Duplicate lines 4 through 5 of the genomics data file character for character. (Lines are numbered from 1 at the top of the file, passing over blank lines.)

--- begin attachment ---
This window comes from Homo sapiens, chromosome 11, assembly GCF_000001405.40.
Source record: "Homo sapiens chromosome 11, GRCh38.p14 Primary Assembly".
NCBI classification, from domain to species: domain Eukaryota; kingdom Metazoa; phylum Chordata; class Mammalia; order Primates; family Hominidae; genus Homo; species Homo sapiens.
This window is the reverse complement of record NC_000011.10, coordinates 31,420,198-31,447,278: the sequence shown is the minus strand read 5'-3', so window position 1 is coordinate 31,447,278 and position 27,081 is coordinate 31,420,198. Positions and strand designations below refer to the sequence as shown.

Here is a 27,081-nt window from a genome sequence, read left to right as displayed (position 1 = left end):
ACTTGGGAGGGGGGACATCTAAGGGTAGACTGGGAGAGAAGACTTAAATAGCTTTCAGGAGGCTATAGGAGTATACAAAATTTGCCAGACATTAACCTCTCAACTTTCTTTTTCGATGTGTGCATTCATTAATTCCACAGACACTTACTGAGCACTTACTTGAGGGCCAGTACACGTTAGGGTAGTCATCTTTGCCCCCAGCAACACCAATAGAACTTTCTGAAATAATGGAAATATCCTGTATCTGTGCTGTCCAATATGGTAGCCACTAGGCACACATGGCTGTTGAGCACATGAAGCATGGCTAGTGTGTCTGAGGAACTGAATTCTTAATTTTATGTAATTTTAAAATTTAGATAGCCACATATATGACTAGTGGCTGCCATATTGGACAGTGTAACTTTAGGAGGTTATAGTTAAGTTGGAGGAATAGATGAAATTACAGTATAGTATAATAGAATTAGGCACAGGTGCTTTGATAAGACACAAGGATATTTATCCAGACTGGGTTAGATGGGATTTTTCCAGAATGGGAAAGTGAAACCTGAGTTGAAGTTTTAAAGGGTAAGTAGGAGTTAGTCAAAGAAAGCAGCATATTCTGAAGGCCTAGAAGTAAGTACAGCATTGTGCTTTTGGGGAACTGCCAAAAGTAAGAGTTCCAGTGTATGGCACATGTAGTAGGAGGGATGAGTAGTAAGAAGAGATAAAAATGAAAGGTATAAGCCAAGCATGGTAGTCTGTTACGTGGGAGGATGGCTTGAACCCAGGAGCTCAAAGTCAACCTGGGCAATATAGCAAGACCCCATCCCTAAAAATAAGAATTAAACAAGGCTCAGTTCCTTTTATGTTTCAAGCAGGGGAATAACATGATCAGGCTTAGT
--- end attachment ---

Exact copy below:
This window is the reverse complement of record NC_000011.10, coordinates 31,420,198-31,447,278: the sequence shown is the minus strand read 5'-3', so window position 1 is coordinate 31,447,278 and position 27,081 is coordinate 31,420,198. Positions and strand designations below refer to the sequence as shown.

Here is a 27,081-nt window from a genome sequence, read left to right as displayed (position 1 = left end):